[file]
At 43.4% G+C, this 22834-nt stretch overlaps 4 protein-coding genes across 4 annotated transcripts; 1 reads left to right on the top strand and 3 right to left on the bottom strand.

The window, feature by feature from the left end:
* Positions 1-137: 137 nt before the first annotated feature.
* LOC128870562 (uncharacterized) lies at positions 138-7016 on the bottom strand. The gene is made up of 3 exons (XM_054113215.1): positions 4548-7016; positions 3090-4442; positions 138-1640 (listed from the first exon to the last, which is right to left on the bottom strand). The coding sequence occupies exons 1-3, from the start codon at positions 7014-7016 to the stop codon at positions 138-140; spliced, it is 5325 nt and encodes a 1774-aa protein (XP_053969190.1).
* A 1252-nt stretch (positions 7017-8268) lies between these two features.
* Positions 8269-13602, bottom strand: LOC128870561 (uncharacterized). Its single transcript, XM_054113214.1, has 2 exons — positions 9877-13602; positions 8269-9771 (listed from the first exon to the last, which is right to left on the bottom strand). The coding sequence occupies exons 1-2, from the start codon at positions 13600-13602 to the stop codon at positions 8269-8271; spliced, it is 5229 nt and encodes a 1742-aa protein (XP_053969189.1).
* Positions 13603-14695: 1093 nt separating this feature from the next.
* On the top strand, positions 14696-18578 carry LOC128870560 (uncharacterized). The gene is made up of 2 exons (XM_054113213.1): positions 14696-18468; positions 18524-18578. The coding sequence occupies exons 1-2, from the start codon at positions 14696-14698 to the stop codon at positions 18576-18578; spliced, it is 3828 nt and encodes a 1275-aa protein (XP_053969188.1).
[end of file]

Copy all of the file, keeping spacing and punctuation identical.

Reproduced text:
At 43.4% G+C, this 22834-nt stretch overlaps 4 protein-coding genes across 4 annotated transcripts; 1 reads left to right on the top strand and 3 right to left on the bottom strand.

The window, feature by feature from the left end:
* Positions 1-137: 137 nt before the first annotated feature.
* LOC128870562 (uncharacterized) lies at positions 138-7016 on the bottom strand. The gene is made up of 3 exons (XM_054113215.1): positions 4548-7016; positions 3090-4442; positions 138-1640 (listed from the first exon to the last, which is right to left on the bottom strand). The coding sequence occupies exons 1-3, from the start codon at positions 7014-7016 to the stop codon at positions 138-140; spliced, it is 5325 nt and encodes a 1774-aa protein (XP_053969190.1).
* A 1252-nt stretch (positions 7017-8268) lies between these two features.
* Positions 8269-13602, bottom strand: LOC128870561 (uncharacterized). Its single transcript, XM_054113214.1, has 2 exons — positions 9877-13602; positions 8269-9771 (listed from the first exon to the last, which is right to left on the bottom strand). The coding sequence occupies exons 1-2, from the start codon at positions 13600-13602 to the stop codon at positions 8269-8271; spliced, it is 5229 nt and encodes a 1742-aa protein (XP_053969189.1).
* Positions 13603-14695: 1093 nt separating this feature from the next.
* On the top strand, positions 14696-18578 carry LOC128870560 (uncharacterized). The gene is made up of 2 exons (XM_054113213.1): positions 14696-18468; positions 18524-18578. The coding sequence occupies exons 1-2, from the start codon at positions 14696-14698 to the stop codon at positions 18576-18578; spliced, it is 3828 nt and encodes a 1275-aa protein (XP_053969188.1).